Tag Archives: Troy Anderson

THE HILL COUNTRY DANCE ORCHESTRA: “WORDS”

The chorus begins, “Words that seem so tender / Words of sweet surrender,” so you can invent the rest of this 1924 song — by Al Dubin, Al Tucker, and Otis Spencer — on your own.  I have to improvise as well, because the complete sheet music has eluded me so far.

Most of us, if we know the song at all, know the Fletcher Henderson acoustic Vocalion recording where youthful Louis Armstrong explodes into his chorus, backed by an equally stirring Kaiser Marshall, or perhaps later evocations.

Here is a very remarkable “modern” (i.e., 2019) recording of the song that only a few listeners have made friends with — by the Hill Country Dance Orchestra, a band you won’t find in Brian Rust’s books.  Listen and marvel:

Hot enough for you?  “Authentic” enough for you?  Yes, on both counts.

What’s most remarkable is that the Hill Country Dance Orchestra — its personnel two cornets, trombone, two alto saxophones, baritone saxophone, C-melody saxophone, clarinet, violin, banjo, piano, tuba, drums — is both a discographer’s dream and nightmare, because of this young brilliance, Colin Hancock from Texas (and now studying in New York City):

My more attentive readers might be saying, “But I don’t understand.  Which instrument does Colin play on this recording?”  And then I would respond, with the appropriate emphasis.  “ALL  OF  THEM.”  The magic of modern technology; the exuberance and accuracy of a great artist.

I’ll wait while you return to listen to this marvel once again.

And here is Colin’s newest band, his Signature Seven, rollicking through I’M GONNA STOMP MISTER HENRY LEE and DOWN HOME RAG:

Colin’s noble roisterers (he’s playing cornet) are Jeffery Miller, trombone; Daniel Dickinson, alto saxophone, clarinet; Troy Anderson, tenor saxophone; Juan Vidaurre, banjo; Isaiah Thompson, piano; Julian Johnson, drums.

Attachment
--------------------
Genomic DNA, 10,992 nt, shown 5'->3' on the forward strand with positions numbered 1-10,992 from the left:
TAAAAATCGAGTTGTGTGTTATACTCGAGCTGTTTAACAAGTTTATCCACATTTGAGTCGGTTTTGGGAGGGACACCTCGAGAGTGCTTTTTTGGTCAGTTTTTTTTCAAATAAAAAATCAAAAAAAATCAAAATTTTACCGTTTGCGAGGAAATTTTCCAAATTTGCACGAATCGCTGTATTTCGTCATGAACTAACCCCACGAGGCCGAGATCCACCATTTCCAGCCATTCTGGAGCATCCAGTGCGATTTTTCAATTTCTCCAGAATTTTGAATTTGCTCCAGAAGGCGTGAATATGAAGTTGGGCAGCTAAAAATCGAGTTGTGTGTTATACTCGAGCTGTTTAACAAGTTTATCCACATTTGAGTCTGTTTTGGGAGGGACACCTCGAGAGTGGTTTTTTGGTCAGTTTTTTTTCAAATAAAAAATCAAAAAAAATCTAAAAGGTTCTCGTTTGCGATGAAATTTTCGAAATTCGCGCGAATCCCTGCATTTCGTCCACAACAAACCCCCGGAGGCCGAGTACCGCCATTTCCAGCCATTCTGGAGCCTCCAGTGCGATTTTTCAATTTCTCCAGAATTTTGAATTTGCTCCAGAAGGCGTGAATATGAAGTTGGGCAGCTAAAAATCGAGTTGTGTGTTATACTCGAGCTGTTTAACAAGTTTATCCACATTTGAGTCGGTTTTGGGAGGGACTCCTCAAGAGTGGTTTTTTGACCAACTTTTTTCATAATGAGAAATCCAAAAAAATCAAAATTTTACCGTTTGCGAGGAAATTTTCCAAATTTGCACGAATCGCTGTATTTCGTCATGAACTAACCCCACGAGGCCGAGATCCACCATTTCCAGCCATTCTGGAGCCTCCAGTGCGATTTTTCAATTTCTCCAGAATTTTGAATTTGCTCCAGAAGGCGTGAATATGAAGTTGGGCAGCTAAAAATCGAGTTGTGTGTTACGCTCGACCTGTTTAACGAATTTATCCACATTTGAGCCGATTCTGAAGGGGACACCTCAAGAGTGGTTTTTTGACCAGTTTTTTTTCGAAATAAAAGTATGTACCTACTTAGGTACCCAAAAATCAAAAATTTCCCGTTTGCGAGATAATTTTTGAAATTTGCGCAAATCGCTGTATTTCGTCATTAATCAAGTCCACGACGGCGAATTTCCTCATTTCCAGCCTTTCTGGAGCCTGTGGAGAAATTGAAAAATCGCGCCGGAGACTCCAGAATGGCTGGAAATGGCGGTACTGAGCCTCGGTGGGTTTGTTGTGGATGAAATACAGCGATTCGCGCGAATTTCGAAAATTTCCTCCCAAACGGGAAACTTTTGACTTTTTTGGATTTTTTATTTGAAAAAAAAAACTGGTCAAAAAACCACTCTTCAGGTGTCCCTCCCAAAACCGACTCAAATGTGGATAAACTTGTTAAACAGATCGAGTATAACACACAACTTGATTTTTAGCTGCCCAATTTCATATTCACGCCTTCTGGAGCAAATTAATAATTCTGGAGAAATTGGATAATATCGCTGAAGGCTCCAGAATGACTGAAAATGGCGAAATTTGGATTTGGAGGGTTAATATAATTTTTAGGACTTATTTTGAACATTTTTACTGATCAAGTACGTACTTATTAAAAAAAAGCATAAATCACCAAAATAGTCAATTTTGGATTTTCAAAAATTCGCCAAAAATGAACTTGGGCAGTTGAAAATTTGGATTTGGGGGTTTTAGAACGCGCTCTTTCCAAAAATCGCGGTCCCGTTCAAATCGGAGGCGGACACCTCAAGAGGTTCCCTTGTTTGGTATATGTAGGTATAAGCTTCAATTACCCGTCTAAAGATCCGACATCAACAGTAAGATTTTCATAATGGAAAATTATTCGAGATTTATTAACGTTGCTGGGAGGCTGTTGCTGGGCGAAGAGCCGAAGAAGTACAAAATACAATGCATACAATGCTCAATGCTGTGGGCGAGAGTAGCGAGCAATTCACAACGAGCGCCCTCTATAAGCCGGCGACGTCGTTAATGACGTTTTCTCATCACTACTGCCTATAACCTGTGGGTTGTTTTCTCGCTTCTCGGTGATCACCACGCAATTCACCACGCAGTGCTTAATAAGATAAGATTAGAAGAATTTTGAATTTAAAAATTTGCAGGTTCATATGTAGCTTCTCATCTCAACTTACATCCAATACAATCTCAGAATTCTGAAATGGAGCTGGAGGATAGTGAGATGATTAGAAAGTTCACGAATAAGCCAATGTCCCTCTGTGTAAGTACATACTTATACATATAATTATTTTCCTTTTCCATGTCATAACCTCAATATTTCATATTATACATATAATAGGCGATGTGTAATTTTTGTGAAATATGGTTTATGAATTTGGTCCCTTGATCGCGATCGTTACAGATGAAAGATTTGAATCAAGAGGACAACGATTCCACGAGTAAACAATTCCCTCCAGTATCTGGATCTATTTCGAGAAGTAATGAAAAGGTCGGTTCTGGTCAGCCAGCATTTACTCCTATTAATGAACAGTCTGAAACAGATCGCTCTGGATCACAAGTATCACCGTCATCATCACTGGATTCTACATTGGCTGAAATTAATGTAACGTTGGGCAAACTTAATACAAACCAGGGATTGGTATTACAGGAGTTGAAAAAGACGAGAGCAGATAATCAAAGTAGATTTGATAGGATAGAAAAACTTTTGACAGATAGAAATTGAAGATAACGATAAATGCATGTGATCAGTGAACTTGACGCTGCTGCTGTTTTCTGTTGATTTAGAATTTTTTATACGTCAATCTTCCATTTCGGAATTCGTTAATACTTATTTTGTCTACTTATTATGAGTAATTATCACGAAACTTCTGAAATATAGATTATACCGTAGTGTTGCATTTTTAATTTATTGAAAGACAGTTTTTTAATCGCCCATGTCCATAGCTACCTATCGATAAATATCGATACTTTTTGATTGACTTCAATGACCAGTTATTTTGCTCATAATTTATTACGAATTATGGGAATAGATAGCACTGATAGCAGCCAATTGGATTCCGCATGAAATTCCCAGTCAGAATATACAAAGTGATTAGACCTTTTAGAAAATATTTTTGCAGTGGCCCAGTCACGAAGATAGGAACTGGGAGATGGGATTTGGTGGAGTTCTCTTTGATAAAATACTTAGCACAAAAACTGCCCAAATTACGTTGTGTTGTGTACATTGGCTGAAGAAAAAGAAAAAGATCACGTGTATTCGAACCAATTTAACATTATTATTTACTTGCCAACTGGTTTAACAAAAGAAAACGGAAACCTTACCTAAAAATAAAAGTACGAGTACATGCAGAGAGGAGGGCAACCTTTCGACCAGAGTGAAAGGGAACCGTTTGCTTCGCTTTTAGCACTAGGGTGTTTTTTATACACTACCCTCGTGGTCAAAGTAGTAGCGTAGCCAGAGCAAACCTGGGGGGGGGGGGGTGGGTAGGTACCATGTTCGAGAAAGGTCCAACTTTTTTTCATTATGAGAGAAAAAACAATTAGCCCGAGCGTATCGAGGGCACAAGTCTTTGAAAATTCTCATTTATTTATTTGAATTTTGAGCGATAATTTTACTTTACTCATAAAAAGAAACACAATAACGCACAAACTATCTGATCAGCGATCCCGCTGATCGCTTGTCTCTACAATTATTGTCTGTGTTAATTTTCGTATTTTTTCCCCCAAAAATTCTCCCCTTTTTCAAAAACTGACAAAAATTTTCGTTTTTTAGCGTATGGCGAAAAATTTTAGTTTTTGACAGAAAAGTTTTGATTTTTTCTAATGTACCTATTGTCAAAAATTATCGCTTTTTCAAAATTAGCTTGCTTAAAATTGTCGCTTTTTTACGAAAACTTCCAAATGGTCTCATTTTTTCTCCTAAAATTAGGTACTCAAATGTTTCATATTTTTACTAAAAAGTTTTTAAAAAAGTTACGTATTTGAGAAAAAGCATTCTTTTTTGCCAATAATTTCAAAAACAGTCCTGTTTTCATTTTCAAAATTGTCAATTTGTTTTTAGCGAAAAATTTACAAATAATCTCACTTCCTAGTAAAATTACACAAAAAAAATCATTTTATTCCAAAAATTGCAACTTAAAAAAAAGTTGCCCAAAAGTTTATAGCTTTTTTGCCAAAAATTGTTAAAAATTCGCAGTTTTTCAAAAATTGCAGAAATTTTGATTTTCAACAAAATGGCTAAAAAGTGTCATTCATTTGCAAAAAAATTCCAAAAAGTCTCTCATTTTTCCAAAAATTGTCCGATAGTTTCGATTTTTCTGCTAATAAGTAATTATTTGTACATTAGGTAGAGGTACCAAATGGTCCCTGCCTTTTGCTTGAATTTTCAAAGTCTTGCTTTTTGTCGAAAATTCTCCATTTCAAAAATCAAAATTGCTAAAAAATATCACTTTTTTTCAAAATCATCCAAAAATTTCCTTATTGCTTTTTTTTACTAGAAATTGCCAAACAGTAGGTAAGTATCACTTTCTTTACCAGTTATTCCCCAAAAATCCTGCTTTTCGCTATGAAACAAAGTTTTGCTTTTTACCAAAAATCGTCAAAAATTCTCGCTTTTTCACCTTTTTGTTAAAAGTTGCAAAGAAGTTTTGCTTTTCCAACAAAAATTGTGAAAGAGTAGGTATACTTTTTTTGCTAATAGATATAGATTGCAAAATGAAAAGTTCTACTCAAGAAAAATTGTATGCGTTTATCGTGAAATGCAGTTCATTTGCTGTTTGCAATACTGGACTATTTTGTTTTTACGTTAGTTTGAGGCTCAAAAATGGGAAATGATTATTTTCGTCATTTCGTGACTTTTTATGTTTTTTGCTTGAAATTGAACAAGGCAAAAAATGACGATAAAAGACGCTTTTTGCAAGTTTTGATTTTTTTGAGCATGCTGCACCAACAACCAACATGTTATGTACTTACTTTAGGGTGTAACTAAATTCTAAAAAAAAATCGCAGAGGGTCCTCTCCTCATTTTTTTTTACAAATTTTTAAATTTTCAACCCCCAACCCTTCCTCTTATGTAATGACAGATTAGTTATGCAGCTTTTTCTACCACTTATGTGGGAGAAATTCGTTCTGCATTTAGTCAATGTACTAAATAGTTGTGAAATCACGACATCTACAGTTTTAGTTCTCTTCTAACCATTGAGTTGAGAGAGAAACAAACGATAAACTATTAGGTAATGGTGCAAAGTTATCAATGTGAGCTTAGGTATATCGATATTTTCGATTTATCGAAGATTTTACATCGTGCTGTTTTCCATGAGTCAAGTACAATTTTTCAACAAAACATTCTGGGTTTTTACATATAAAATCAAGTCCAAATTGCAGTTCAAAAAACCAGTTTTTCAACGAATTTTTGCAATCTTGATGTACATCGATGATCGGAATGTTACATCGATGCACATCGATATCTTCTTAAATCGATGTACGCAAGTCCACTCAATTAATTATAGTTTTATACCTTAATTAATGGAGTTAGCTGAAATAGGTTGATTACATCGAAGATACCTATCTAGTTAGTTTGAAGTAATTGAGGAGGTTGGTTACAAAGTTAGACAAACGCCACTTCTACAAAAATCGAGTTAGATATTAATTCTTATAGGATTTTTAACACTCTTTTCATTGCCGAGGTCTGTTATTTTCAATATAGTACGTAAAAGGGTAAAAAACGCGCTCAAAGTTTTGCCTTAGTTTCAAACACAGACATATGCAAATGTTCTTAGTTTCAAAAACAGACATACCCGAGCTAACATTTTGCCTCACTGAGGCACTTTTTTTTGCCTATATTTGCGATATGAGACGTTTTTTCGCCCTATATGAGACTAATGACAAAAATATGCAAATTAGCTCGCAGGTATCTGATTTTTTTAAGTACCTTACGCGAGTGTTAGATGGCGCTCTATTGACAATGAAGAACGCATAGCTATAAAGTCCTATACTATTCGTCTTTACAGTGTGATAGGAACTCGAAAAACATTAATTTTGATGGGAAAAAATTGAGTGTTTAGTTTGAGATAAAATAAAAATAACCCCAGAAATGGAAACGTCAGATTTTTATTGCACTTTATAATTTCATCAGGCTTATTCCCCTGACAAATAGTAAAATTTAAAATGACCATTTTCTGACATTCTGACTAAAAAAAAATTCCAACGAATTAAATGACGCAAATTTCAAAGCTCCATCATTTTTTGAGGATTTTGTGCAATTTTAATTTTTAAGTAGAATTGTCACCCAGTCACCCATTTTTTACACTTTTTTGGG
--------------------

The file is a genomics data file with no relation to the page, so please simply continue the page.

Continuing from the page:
Great music.  Tell your friends.  Wake the children.  No one will want to say, “I wasn’t paying attention when Colin Hancock and friends were making glorious sounds.”

And you can get a direct line to the new / old sounds by subscribing to Colin’s YouTube channel SemperPhonographCo here.  (Why wait?)

May your happiness increase!

“YOUR FAVORITE COLLEGIATES!”: THE ORIGINAL CORNELL SYNCOPATORS MAKE THEIR NEW YORK CITY DEBUT at THE TRIAD THEATER (September 28, 2018)

Enthusiasm, precision, and love are qualities that the Original Cornell Syncopators brought to their New York debut at the Triad Theater on West 72nd Street.

“Direct from Cornell University in Ithaca, New York, your favorite collegiates, the Original Cornell Syncopators, bring you Hot Jazz from the 1920s and 30s to the Triad Theater! Music includes songs by King Oliver, Bix Beiderbecke, the New Orleans Rhythm Kings, Paul Specht, The Original Prague Syncopated Orchestra, Bennie Moten and more!”

This joyous young band is not only curious about where the music we love came from, but righteously works to make sure it doesn’t get dusty.  They delve into “all of jazz’s earliest forms, from its first recorded sounds, to the roots of Swing and beyond.”

Can you tell I admire and love this band and that it was a joy to see and hear them in Manhattan?  (I’ll see them again — and you can too — at the San Diego Jazz Fest.  You could come, too.)

Here are four of my rather informal videos: Colin tells me that professional videos and a CD issue of this concert are coming . . . a great pleasure.

The “Syncs,” as they jovially call themselves, are Colin Hancock, cornet, clarinet, vocals; Lior Kreindler, trumpet, vocals; Dave Connelly, trumpet; Rishi Verma, trombone; Kieran Loehr, alto saxophone, clarinet; Stephen Newcomb, alto and baritone saxophone, clarinet; Troy Anderson, tenor saxophone, clarinet; Clare Burhenne, tenor and baritone saxophone, vocals; Uche Chukwukere, violin;
Robbert Van Renesse, banjo, guitar, vocals; Christina Li, piano; Noah Li, drums;
Sarah Cohn-Manick, tuba.  And, remarkably, not one of them is majoring in music at Cornell . . . so they have (as we say) other strings to their bow.

I WONDER WHAT’S BECOME OF JOE sports a fervent vocal by Clare and superb ensemble work by the OCS:

SWEET LIKE THIS is a melancholy 1929 King Oliver rumination:

ECCENTRIC summons up the New Orleans Rhythm Kings, always welcome:

And BLUE (or BLUE AND BROKENHEARTED) is homage to the Goodman – McPartland hot ballad:

This just in!  SYNCS TAKE TO THE PARK!  (Who said jazz musicians are solely nocturnal?)

May your happiness increase!